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Catalytic Growth Strategies For Equipment Manufacturers

How Should OEMs Be Thinking About New Smart Systems Growth Strategies?

While many companies continue to use traditional approaches to strategy development and some even succeed in this way, Harbor has seen over and over that the biggest winners are those that take firm control of their growth strategy and shape their competitive arenas. These are the companies we call “catalytic.”  Just as a chemical catalyst hastens the rate of a chemical reaction, companies with catalytic strategies shape their worlds at rates that take the competition’s breath away.

In chemistry, a catalyst works by altering the sequence of intermediate compounds that leads to the one ultimately desired. In catalytic strategy, then, the strategist must map out the sequence of strategic steps in order to begin thinking about whether a swifter or more unique sequence can be achieved by catalytic action.

What does an OEM have to do to make catalytic moves possible?  What strategy maneuvers should OEMs consider to leverage Smart Systems and IoT technologies? How can OEMs make their own people, capabilities and partners catalysts, unleashing their power to create, define and master markets?

While we strongly believe Smart Systems and IoT technologies will play a central role in OEM’s strategies going forward, we have also observed how difficult it’s been for many OEM’s to integrate new digital and IoT technology into their core business.  As the pace of Smart Systems and IoT technology adoption increases, many managers will be challenged by the trade-off decisions they will face.  Should we invest more in the core business or invest more in new innovations and new growth ventures?

When traditional business practices, company culture and operating models inhibit the required creativity and speed to effectively drive new customer innovation and value creation or, when traditional operating models constrain the organization’s ability to develop new technical skills or organizational capabilities, that is when an OEM needs to seriously consider alternative innovation modes and non-traditional growth ventures.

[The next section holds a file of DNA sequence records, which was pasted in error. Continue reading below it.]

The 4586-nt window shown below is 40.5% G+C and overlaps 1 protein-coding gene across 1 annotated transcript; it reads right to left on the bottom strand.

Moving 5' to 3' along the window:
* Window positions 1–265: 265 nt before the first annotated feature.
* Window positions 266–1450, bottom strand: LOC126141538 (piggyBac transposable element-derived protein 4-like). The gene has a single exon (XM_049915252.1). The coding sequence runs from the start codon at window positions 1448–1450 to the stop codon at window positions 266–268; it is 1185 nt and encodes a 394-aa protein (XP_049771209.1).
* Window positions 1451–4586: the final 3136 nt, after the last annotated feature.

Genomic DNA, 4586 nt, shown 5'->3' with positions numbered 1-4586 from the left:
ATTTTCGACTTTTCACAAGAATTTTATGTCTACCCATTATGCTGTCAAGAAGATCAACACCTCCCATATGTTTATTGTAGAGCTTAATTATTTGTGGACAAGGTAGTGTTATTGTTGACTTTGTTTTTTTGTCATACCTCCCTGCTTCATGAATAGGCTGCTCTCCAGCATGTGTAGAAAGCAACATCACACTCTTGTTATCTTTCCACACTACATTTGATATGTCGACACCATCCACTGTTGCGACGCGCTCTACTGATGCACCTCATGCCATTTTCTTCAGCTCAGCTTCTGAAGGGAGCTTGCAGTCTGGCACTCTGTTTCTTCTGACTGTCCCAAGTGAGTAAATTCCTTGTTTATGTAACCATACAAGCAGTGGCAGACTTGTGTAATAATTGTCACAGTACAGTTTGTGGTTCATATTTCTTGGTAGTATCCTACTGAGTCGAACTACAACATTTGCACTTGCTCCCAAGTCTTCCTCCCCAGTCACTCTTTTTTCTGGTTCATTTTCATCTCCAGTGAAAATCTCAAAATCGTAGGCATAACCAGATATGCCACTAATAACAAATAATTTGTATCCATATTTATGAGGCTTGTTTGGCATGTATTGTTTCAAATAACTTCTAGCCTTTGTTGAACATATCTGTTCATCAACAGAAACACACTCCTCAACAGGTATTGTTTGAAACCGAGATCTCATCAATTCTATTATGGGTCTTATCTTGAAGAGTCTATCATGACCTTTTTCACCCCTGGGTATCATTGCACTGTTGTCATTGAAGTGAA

Today, the subject of corporate ventures and related maneuvers does not inspire many executives, especially in the conservative cultures that often exist within machine builders and equipment manufacturers. We believe that like a pendulum swinging, corporate ventures suffered a bad reputation starting as far back as the run up to the Internet bubble burst in the 1990s.  However, because the many challenges associated with embracing digital and Smart Systems technologies are now clearer and better understood, we believe the pendulum is likely swinging back.

If OEM management teams will need to live in two distinct contexts – running their core business as efficiently as possible while also being able to identify new and novel product and systems innovations, then it is very likely we have entered a chapter in the marketplace where non-traditional growth ventures and vehicles will become more common.

Developing autonomous growth ventures in parallel with the core business raises challenging operating model questions. To what extent should a new growth venture re-define elements in the core business? How, when and in what manner should the new business be integrated into the core?  How will leadership make critical allocation decisions around skills, people, talent and investments?  All of these questions lead to a very basic question, is it better to create new growth ventures or does it make more sense to keep an eye on similar external developments and players in the market and then either invest or acquire the new growth business?